Published on Feb 20, 2013
Police in San Diego, California are hunting two woman caught on camera cruelly harassing local harbor seals in the middle of the night. The attackers were recorded by a special 'Seal Cam,' which was set up in the La Jolla Cove area in January to monitor the seal colony and help protect pregnant seals and their pups from potential harassment.
Footage shows one women sitting on the seals, pulling their flippers and kicking them, while another woman films her and takes photographs causing a flashing light to go off in the animal's faces.
Clearly disturbed, one by one the animals return to sea to avoid the abuse.
The women's behavior has been branded a 'horror show' by the local seal activist who initially proposing the high-def technology which includes infrared capability to monitor the seals at night.
'Knowing that they're pregnant and chasing them into water and doing gestures and sitting on them,' Dr. Jane Reldan told Fox5 San Diego, 'I think it's a horror show.'
While the women aren't breaking any law by being on the beach, they are supposed to stay behind a rope intended to mark out an area saved for the animals.
Even before the installation of the surveillance camera at the La Jolla Children's Pool in January, there was been a growing controversy for many years regarding if the harbor seals and human residents can happily co-exist on the beach.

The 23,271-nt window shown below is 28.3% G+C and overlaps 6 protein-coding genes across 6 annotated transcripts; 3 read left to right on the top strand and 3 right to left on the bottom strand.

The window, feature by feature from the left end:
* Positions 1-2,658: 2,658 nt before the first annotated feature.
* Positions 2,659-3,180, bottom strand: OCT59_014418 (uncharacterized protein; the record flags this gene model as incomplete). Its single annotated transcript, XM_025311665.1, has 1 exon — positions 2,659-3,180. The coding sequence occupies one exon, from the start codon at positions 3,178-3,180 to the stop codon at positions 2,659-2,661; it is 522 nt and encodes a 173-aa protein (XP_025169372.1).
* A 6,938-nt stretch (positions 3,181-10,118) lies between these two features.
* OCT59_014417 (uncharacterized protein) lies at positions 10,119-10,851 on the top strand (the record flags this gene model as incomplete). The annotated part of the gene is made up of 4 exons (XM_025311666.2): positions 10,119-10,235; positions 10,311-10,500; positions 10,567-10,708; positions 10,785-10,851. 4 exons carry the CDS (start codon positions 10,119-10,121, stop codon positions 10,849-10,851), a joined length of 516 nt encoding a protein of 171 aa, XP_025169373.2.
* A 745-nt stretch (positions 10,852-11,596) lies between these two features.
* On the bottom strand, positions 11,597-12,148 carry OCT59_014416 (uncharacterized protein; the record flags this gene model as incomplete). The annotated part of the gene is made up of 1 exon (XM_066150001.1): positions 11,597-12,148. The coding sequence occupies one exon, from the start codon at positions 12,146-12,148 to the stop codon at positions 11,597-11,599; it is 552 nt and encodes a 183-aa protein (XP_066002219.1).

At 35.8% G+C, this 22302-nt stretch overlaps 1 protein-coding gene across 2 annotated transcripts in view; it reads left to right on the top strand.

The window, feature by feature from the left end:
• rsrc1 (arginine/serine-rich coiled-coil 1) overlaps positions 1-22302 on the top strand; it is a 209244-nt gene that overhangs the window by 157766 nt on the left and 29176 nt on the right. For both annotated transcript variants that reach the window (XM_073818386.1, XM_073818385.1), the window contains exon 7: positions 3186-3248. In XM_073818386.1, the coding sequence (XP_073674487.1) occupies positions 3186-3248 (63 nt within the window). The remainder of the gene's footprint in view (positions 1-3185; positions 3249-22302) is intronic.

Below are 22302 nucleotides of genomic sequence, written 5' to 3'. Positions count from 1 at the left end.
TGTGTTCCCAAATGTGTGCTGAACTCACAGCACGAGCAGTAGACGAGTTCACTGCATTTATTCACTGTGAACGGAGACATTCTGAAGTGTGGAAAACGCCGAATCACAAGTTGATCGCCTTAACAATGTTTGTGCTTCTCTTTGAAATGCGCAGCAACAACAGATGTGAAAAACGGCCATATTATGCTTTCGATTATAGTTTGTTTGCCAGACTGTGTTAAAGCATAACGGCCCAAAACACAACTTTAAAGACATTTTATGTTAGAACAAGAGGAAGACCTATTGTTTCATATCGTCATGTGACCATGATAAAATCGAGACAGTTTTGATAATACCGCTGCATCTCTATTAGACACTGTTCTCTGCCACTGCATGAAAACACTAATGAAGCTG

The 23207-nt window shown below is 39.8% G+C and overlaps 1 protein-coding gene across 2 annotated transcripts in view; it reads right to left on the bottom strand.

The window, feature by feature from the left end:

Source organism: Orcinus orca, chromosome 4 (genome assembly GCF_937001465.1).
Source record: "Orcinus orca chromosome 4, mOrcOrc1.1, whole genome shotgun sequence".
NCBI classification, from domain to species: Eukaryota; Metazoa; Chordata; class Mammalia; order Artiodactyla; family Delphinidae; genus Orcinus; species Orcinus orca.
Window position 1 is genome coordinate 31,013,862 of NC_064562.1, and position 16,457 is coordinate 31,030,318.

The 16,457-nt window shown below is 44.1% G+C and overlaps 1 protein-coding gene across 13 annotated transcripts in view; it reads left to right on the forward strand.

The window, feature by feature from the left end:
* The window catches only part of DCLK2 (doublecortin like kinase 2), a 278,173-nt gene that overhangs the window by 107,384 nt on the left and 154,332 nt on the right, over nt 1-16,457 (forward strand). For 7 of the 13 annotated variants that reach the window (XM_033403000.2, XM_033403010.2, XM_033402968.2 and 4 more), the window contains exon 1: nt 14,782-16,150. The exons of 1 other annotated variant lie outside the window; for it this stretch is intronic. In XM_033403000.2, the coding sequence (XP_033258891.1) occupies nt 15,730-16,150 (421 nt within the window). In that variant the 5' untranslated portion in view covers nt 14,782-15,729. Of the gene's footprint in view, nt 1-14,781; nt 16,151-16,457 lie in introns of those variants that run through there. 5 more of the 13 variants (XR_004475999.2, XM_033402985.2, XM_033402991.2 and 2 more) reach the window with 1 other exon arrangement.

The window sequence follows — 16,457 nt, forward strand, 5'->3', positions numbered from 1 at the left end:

Many locals are unhappy about their access to the water being restricted by a section being roped off between December and May for the seals to use during pupping season.
Marine mammals, including seals, whales, dolphins, sea otters and other animals, are all protected under the U.S. Marine Mammal Protection Act (MMPA), which makes it illegal to harass, feed, hunt, capture, collect or kill any marine mammal or part of a marine mammal, according to the Marine Mammal Center.
According to the National Oceanic and Atmospheric Administration, harbor seals live in temperate coastal areas, including both the west and east coasts of the United States.
The mammals 'haul out' of the water to rest, regulate their temperatures, interact with each other and to give birth.
Since the incident, San Diego police have been patrolling the beach around the clock.